Arazy, O.; Gellatly, I.; Soobaek Jang; Patterson, R.. “Wiki deployment in corporate settings.” Technology and Society Magazine, IEEE, 28.2 (Summer 2009): 57-64.
[The] research question concerns the usefulness of wikis in corporate settings. The answer to this question is not clear. On one hand, business firms are aware of the impact wikis have had on the Internet, and perceive wikis as an up-and-coming technology for supporting collaborative work. On the other hand, the fundamental principles underlying wikis – openness, non-attribution, egalitarianism, and decentralized control – run in contrast to traditional command-and-control management. To date, little information is available regarding wikis’ usage in corporate settings. This paper examines the actual use of wikis in a business setting, to identify factors driving user participation, and to assess the extent to which wikis provide value to both individuals and the organization.
Are wikis useful in corporate settings?
The study researched actual wiki use, using their own research of a single organization (in the form of surveys and interviews) and the research from the results of a study conducted in 2006. One, large corporation was selected to study instead of gathering data from many, smaller entities. Below is an unordered list of the primary data research methods:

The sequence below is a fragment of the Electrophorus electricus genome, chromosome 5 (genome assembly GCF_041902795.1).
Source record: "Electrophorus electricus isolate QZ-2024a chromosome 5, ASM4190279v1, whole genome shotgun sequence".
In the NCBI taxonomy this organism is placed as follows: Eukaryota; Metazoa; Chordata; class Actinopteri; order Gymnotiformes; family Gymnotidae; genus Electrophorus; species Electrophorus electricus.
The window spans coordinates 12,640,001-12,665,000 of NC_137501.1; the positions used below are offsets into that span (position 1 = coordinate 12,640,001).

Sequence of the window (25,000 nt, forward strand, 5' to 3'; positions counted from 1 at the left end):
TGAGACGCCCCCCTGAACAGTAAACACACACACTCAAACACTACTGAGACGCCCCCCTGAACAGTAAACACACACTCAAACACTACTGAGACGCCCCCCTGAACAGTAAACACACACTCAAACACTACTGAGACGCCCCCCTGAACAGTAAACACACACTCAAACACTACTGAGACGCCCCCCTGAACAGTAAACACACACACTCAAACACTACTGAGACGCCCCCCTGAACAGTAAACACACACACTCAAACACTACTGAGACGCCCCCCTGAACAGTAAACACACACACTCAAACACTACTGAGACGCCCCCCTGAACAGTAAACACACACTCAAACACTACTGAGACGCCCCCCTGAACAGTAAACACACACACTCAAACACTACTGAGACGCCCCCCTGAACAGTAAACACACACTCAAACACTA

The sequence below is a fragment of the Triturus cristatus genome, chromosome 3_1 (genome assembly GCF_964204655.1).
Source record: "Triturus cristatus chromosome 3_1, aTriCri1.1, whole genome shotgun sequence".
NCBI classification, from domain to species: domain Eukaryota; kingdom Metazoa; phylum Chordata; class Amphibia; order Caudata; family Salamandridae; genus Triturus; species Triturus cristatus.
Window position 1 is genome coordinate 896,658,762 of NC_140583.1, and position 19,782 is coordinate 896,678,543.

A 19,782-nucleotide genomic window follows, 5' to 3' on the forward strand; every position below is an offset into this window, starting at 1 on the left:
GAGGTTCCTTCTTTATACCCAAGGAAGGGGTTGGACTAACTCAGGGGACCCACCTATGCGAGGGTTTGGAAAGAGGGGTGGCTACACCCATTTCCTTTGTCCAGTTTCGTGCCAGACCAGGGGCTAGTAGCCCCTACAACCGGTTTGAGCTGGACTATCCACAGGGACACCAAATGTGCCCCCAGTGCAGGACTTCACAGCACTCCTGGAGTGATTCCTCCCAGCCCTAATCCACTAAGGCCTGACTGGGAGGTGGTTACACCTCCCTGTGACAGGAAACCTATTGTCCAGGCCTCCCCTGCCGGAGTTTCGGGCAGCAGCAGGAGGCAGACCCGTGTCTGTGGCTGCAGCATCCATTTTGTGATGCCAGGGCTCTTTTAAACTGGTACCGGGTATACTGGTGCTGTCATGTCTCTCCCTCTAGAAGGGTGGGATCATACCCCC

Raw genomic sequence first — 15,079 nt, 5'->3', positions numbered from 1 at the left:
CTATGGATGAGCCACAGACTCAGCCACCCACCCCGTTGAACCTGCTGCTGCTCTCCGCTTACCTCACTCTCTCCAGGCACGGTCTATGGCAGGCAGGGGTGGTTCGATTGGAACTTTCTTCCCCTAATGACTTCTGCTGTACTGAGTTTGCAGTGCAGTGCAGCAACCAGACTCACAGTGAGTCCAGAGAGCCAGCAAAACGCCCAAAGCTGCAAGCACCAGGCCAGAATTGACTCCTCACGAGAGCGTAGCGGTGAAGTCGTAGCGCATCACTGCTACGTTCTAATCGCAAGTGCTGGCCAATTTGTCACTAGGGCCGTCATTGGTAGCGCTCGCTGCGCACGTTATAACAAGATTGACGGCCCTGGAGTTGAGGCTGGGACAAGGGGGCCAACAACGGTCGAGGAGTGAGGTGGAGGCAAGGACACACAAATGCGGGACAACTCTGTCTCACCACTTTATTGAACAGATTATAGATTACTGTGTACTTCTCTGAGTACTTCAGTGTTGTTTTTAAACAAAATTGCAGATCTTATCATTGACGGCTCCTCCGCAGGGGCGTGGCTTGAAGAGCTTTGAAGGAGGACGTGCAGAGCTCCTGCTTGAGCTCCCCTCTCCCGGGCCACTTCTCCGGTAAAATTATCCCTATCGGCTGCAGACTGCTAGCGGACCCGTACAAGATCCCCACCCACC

- Corporation selected: IBM
- Over 350,000 employees in data pool
- Recently enabled the employees to create their own wiki applications
- Administered a web survey for 8 weeks to the early adopters of the wiki
- 919 users completed the survey
- There were 486 distinct wikis
- Conducted interviews with IBM’s central management for collaborative information technology (IT)
- Secondary source data: Survey at a wiki-related conference
- 186 respondents from ‘corporations’ (of any type) ranging in size between 100 and 10,000 employees
1. Wiki is a flexible technology that can be adapted to various tasks.
The most prevalent of these tasks is team collaboration for content authoring. The wiki features that allow for the ease of use are versioning control, document sharing, and it being a web-based interface without the need to install, manage, and operate “another” application.
To date, the only other “large” wiki project to compare with this research study is Wikipedia. However, whereas Wikipedia (and what can be termed “traditional wikis”) relies on an incredibly large and diverse user population, a corporate wiki supports much smaller, more similar groups.
Of all the “various tasks” that wikis are capable of supporting, the survey results indicate that they are most beneficial as part of a collaborative work process (i.e., not only document usage, but also document creation). From the results of IBM’s IT interviews, the primary collaborative tasks include:
- Content generation; e.g., a product manual or FAQ
- Creating knowledge based products
- Allowing multiple users to contribute from all departments with no functional or geographic boundaries
2. A successful wiki is one with a high adoption rate.